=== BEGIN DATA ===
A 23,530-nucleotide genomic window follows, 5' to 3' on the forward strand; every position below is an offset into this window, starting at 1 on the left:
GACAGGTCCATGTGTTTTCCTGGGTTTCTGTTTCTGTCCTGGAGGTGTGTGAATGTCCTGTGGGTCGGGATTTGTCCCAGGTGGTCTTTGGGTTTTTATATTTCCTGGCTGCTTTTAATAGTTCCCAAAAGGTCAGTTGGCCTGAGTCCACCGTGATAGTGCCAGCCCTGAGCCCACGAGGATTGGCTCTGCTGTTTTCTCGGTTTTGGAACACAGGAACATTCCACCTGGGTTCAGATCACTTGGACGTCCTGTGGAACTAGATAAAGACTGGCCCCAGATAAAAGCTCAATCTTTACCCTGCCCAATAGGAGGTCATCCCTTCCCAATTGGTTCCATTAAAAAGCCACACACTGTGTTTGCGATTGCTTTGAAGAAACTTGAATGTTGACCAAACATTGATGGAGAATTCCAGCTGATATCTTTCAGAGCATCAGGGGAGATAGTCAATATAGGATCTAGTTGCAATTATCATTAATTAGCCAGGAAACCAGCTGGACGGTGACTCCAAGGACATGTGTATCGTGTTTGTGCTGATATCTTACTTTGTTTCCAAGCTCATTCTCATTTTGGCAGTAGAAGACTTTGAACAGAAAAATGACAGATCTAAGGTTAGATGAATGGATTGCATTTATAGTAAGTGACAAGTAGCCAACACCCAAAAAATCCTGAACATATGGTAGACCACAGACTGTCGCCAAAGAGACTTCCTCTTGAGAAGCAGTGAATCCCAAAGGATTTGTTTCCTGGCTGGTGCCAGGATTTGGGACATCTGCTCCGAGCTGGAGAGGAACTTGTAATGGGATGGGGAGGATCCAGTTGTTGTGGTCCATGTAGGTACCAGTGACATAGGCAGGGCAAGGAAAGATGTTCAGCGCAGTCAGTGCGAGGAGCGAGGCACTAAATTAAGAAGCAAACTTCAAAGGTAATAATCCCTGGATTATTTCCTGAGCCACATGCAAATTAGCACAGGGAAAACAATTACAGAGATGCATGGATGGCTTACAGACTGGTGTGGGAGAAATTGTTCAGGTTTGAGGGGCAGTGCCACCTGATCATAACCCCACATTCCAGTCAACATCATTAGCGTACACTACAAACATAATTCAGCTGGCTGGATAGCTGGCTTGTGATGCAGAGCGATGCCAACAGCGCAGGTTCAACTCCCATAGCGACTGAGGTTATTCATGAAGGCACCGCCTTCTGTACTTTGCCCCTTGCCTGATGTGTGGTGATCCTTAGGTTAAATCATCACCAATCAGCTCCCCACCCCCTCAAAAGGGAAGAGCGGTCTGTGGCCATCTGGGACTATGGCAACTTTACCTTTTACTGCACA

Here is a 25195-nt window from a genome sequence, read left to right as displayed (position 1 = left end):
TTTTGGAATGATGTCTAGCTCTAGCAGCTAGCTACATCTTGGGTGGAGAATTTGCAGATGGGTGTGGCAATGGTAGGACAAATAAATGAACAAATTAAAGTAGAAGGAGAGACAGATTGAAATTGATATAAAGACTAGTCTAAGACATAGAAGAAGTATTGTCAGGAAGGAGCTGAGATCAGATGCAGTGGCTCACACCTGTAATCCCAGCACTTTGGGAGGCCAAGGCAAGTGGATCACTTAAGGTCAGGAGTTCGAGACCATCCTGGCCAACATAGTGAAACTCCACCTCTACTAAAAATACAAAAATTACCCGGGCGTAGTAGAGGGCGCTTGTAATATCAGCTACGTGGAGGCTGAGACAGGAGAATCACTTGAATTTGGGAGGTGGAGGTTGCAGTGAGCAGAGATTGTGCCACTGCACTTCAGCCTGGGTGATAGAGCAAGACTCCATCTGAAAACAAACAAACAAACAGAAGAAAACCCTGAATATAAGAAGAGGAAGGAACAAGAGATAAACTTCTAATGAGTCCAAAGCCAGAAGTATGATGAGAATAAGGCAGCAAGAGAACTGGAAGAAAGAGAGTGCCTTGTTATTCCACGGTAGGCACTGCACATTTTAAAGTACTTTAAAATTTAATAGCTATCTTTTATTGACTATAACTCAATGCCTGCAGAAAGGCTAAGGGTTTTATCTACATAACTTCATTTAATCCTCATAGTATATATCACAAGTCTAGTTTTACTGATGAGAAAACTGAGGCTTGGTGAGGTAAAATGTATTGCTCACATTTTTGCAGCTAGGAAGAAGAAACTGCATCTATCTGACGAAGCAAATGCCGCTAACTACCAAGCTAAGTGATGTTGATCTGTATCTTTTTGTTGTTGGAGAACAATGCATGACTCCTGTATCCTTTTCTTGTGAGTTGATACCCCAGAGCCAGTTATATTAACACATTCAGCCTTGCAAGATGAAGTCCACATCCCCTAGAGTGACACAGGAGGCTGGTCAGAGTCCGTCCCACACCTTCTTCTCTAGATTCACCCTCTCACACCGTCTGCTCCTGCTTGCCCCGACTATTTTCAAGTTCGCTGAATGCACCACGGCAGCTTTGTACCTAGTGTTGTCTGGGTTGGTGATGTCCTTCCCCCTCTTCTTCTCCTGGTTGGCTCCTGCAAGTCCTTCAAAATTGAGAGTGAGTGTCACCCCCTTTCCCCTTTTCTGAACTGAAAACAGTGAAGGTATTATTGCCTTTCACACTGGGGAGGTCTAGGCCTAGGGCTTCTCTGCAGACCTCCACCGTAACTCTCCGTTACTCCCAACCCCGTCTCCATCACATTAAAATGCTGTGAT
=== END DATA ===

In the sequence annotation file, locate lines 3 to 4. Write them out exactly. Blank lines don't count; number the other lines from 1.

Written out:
Here is a 25195-nt window from a genome sequence, read left to right as displayed (position 1 = left end):
TTTTGGAATGATGTCTAGCTCTAGCAGCTAGCTACATCTTGGGTGGAGAATTTGCAGATGGGTGTGGCAATGGTAGGACAAATAAATGAACAAATTAAAGTAGAAGGAGAGACAGATTGAAATTGATATAAAGACTAGTCTAAGACATAGAAGAAGTATTGTCAGGAAGGAGCTGAGATCAGATGCAGTGGCTCACACCTGTAATCCCAGCACTTTGGGAGGCCAAGGCAAGTGGATCACTTAAGGTCAGGAGTTCGAGACCATCCTGGCCAACATAGTGAAACTCCACCTCTACTAAAAATACAAAAATTACCCGGGCGTAGTAGAGGGCGCTTGTAATATCAGCTACGTGGAGGCTGAGACAGGAGAATCACTTGAATTTGGGAGGTGGAGGTTGCAGTGAGCAGAGATTGTGCCACTGCACTTCAGCCTGGGTGATAGAGCAAGACTCCATCTGAAAACAAACAAACAAACAGAAGAAAACCCTGAATATAAGAAGAGGAAGGAACAAGAGATAAACTTCTAATGAGTCCAAAGCCAGAAGTATGATGAGAATAAGGCAGCAAGAGAACTGGAAGAAAGAGAGTGCCTTGTTATTCCACGGTAGGCACTGCACATTTTAAAGTACTTTAAAATTTAATAGCTATCTTTTATTGACTATAACTCAATGCCTGCAGAAAGGCTAAGGGTTTTATCTACATAACTTCATTTAATCCTCATAGTATATATCACAAGTCTAGTTTTACTGATGAGAAAACTGAGGCTTGGTGAGGTAAAATGTATTGCTCACATTTTTGCAGCTAGGAAGAAGAAACTGCATCTATCTGACGAAGCAAATGCCGCTAACTACCAAGCTAAGTGATGTTGATCTGTATCTTTTTGTTGTTGGAGAACAATGCATGACTCCTGTATCCTTTTCTTGTGAGTTGATACCCCAGAGCCAGTTATATTAACACATTCAGCCTTGCAAGATGAAGTCCACATCCCCTAGAGTGACACAGGAGGCTGGTCAGAGTCCGTCCCACACCTTCTTCTCTAGATTCACCCTCTCACACCGTCTGCTCCTGCTTGCCCCGACTATTTTCAAGTTCGCTGAATGCACCACGGCAGCTTTGTACCTAGTGTTGTCTGGGTTGGTGATGTCCTTCCCCCTCTTCTTCTCCTGGTTGGCTCCTGCAAGTCCTTCAAAATTGAGAGTGAGTGTCACCCCCTTTCCCCTTTTCTGAACTGAAAACAGTGAAGGTATTATTGCCTTTCACACTGGGGAGGTCTAGGCCTAGGGCTTCTCTGCAGACCTCCACCGTAACTCTCCGTTACTCCCAACCCCGTCTCCATCACATTAAAATGCTGTGAT